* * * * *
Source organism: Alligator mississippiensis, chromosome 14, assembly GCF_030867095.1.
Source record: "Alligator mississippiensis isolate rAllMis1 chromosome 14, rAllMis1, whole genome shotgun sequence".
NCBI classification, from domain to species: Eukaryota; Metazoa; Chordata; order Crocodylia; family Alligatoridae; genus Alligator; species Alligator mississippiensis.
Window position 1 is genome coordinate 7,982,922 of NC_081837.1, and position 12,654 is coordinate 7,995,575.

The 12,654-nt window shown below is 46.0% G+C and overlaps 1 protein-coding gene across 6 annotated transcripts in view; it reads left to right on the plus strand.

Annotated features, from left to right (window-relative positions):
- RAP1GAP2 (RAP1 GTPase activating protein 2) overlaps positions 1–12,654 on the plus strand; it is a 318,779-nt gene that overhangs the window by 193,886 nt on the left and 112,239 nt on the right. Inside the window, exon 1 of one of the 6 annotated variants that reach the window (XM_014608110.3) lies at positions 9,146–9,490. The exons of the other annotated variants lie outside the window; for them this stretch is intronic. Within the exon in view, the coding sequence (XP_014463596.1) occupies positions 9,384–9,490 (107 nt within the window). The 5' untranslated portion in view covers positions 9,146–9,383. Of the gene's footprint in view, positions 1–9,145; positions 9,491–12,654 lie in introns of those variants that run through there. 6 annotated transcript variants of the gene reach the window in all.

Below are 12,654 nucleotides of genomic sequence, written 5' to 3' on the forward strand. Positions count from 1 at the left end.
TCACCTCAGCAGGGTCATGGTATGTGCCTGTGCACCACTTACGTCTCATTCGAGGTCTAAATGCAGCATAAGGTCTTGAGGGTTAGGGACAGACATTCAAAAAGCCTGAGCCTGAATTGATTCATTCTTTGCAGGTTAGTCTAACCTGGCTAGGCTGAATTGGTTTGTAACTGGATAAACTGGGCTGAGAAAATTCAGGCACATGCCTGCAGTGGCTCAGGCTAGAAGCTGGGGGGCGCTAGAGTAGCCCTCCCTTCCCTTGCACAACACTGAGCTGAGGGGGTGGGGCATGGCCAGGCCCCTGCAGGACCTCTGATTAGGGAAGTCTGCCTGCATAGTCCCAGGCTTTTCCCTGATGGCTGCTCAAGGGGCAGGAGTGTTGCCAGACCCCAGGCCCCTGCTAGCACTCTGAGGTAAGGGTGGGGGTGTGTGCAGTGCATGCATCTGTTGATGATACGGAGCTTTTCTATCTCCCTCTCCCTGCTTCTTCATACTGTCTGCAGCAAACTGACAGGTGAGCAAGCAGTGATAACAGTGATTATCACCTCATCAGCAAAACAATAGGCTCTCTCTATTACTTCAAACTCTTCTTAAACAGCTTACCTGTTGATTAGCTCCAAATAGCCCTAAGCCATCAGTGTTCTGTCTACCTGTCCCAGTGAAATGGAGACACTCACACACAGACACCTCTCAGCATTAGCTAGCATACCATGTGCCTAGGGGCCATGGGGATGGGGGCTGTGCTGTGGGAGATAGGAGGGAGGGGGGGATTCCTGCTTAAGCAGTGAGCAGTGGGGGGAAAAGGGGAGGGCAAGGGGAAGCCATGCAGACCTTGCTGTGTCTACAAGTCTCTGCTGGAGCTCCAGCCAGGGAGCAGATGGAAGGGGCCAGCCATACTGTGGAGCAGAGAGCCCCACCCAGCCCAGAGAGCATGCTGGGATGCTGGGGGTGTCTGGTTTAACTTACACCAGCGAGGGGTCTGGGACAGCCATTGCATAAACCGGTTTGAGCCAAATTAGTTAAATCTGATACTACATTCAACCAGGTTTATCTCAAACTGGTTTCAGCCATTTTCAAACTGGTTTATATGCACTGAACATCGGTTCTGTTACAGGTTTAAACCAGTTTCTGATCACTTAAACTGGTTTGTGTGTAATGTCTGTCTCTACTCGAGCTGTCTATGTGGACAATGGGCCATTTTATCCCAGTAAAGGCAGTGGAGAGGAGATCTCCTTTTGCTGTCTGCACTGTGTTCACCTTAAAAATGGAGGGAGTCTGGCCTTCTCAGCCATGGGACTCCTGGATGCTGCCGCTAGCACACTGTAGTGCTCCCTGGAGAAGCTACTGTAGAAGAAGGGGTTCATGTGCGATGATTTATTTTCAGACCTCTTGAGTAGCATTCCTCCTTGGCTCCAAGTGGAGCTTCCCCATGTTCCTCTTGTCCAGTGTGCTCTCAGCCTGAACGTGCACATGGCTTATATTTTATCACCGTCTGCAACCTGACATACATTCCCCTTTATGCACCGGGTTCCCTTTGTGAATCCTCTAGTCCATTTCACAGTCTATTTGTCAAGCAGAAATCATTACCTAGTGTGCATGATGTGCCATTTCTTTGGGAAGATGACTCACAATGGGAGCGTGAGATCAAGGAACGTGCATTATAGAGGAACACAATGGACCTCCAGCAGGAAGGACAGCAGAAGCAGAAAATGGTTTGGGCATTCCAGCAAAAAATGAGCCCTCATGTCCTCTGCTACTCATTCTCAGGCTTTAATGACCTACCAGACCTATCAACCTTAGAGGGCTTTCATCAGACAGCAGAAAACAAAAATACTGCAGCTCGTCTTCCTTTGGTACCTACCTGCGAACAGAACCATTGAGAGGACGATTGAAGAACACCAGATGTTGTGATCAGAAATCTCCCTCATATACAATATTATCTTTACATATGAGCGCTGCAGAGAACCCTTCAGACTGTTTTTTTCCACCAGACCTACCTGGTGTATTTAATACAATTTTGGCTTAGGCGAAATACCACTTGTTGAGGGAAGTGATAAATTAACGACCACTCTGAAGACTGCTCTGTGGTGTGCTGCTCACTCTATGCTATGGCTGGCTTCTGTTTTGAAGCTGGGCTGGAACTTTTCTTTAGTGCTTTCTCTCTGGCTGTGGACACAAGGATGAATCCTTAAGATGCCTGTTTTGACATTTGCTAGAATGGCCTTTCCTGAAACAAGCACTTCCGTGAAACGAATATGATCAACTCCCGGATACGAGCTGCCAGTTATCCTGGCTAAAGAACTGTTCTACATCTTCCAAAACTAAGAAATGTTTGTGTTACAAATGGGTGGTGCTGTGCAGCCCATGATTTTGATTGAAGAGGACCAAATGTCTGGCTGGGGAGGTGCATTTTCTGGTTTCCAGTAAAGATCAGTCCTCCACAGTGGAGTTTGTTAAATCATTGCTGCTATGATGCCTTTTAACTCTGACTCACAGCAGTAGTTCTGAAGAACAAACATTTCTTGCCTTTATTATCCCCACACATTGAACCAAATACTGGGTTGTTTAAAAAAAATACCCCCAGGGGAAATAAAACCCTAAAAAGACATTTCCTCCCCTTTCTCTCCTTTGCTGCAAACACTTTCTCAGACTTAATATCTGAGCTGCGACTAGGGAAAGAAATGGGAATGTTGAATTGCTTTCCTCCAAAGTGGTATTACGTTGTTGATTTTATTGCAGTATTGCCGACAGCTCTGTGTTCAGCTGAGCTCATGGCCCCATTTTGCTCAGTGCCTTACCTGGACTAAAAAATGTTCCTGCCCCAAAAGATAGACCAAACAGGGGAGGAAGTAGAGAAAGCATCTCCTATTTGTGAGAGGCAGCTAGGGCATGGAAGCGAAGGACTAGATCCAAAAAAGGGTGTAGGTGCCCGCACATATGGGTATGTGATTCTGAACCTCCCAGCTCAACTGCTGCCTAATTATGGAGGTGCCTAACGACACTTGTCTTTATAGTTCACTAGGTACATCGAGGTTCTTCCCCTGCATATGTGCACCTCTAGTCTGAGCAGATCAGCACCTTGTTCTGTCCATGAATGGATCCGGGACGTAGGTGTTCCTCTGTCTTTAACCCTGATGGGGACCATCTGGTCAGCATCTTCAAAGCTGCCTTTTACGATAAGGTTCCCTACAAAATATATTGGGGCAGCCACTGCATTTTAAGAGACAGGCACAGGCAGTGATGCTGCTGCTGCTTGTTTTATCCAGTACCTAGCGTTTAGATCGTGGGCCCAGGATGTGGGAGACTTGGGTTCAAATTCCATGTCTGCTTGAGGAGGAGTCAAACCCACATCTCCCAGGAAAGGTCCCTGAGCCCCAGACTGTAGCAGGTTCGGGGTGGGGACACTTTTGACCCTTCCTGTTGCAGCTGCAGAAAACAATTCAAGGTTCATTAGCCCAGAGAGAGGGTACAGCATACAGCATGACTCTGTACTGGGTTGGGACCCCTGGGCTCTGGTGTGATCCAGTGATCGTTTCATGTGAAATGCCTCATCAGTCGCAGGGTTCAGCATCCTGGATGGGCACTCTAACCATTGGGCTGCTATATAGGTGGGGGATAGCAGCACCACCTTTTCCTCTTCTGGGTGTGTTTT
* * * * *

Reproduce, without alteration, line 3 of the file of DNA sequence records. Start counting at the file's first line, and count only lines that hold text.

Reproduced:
NCBI classification, from domain to species: Eukaryota; Metazoa; Chordata; order Crocodylia; family Alligatoridae; genus Alligator; species Alligator mississippiensis.